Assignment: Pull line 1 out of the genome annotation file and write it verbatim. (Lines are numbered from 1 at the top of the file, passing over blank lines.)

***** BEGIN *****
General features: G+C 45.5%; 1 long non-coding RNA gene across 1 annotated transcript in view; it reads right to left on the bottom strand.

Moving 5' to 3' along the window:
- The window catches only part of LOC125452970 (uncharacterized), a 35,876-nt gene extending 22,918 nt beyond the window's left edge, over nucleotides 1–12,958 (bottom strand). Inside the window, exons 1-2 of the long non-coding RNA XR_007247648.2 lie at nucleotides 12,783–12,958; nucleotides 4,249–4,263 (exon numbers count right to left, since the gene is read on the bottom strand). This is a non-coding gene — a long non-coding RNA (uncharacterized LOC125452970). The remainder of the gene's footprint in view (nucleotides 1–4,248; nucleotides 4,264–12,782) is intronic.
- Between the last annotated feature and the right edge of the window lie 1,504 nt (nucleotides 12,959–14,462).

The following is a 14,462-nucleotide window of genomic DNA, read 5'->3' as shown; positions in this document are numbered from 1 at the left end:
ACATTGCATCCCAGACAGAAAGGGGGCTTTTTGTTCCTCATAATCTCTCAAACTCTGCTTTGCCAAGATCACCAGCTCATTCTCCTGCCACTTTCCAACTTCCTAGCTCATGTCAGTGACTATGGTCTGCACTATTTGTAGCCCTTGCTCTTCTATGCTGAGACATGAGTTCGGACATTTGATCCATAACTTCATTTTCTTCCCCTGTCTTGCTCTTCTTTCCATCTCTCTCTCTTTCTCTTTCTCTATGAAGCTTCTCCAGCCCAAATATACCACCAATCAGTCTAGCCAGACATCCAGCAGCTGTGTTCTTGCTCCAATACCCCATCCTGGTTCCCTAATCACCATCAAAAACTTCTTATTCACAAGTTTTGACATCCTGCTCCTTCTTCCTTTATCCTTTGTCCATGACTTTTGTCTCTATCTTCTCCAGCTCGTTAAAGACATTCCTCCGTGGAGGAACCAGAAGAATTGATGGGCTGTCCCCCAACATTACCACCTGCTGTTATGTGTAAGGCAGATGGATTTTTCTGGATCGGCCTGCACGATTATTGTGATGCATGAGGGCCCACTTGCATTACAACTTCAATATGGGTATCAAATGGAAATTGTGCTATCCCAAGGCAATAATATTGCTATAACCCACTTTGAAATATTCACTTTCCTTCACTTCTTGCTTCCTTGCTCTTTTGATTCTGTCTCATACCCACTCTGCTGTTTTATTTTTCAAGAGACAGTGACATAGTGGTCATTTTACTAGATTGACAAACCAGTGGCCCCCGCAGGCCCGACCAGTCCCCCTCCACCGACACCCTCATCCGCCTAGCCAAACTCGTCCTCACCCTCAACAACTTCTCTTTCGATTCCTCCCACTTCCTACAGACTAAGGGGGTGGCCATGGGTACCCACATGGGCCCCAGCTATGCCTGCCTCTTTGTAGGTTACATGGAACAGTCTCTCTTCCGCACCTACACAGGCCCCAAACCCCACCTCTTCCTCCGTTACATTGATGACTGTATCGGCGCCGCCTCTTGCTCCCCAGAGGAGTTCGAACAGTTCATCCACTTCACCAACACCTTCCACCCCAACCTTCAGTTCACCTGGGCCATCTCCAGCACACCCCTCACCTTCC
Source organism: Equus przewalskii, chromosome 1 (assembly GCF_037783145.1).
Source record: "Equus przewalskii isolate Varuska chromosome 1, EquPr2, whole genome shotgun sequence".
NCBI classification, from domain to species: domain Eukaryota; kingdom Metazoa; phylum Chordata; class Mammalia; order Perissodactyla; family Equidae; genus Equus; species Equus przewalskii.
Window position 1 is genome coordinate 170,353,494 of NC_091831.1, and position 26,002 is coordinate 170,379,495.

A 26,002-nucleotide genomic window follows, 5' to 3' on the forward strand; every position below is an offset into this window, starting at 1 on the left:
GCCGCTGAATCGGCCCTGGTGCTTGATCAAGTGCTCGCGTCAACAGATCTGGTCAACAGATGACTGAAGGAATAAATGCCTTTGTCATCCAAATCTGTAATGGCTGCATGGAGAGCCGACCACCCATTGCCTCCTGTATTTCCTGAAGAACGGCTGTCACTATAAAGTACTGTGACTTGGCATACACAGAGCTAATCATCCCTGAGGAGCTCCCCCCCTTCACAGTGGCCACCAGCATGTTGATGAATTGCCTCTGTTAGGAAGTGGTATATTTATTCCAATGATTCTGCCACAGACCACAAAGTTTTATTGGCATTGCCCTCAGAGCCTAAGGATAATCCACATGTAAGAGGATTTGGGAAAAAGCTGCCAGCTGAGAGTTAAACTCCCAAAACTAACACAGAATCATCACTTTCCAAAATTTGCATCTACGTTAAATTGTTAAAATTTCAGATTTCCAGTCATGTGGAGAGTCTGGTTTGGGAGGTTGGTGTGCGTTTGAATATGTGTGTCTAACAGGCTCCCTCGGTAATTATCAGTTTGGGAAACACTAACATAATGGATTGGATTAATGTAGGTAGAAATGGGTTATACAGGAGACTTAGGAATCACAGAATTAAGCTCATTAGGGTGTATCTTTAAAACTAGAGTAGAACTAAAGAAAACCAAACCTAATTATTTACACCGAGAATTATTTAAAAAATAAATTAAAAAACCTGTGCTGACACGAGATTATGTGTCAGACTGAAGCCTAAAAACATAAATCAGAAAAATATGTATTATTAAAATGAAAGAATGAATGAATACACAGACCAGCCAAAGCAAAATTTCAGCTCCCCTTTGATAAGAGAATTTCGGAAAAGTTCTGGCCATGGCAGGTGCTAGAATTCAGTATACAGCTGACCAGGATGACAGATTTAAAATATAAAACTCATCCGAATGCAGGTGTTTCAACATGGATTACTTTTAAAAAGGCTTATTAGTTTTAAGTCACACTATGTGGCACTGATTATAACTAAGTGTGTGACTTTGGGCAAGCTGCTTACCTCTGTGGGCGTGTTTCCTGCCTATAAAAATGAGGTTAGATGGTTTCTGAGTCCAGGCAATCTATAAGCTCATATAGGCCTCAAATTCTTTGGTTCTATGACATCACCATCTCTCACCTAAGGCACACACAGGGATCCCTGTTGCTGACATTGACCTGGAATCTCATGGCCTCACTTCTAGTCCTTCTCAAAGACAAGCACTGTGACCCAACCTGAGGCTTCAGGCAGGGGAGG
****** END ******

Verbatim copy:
General features: G+C 45.5%; 1 long non-coding RNA gene across 1 annotated transcript in view; it reads right to left on the bottom strand.